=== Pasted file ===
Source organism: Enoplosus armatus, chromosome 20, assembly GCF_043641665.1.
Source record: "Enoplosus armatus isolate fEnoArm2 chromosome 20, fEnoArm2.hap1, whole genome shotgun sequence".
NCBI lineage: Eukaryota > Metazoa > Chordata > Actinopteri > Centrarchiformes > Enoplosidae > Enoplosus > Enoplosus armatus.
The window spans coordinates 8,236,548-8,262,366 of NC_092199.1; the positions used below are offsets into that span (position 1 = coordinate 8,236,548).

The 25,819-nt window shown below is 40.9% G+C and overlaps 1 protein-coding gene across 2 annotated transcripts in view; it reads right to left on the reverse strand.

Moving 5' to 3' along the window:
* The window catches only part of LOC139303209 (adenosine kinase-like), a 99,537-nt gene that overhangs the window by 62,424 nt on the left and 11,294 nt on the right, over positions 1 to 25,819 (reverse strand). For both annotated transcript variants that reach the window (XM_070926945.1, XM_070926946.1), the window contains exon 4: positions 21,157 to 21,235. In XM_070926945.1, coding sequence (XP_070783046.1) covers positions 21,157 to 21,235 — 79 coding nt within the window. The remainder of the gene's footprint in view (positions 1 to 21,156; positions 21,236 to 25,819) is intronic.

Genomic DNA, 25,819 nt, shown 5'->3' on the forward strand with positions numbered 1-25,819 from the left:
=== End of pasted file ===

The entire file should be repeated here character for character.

Source organism: Enoplosus armatus, chromosome 20, assembly GCF_043641665.1.
Source record: "Enoplosus armatus isolate fEnoArm2 chromosome 20, fEnoArm2.hap1, whole genome shotgun sequence".
NCBI lineage: Eukaryota > Metazoa > Chordata > Actinopteri > Centrarchiformes > Enoplosidae > Enoplosus > Enoplosus armatus.
The window spans coordinates 8,236,548-8,262,366 of NC_092199.1; the positions used below are offsets into that span (position 1 = coordinate 8,236,548).

The 25,819-nt window shown below is 40.9% G+C and overlaps 1 protein-coding gene across 2 annotated transcripts in view; it reads right to left on the reverse strand.

Moving 5' to 3' along the window:
* The window catches only part of LOC139303209 (adenosine kinase-like), a 99,537-nt gene that overhangs the window by 62,424 nt on the left and 11,294 nt on the right, over positions 1 to 25,819 (reverse strand). For both annotated transcript variants that reach the window (XM_070926945.1, XM_070926946.1), the window contains exon 4: positions 21,157 to 21,235. In XM_070926945.1, coding sequence (XP_070783046.1) covers positions 21,157 to 21,235 — 79 coding nt within the window. The remainder of the gene's footprint in view (positions 1 to 21,156; positions 21,236 to 25,819) is intronic.

Genomic DNA, 25,819 nt, shown 5'->3' on the forward strand with positions numbered 1-25,819 from the left: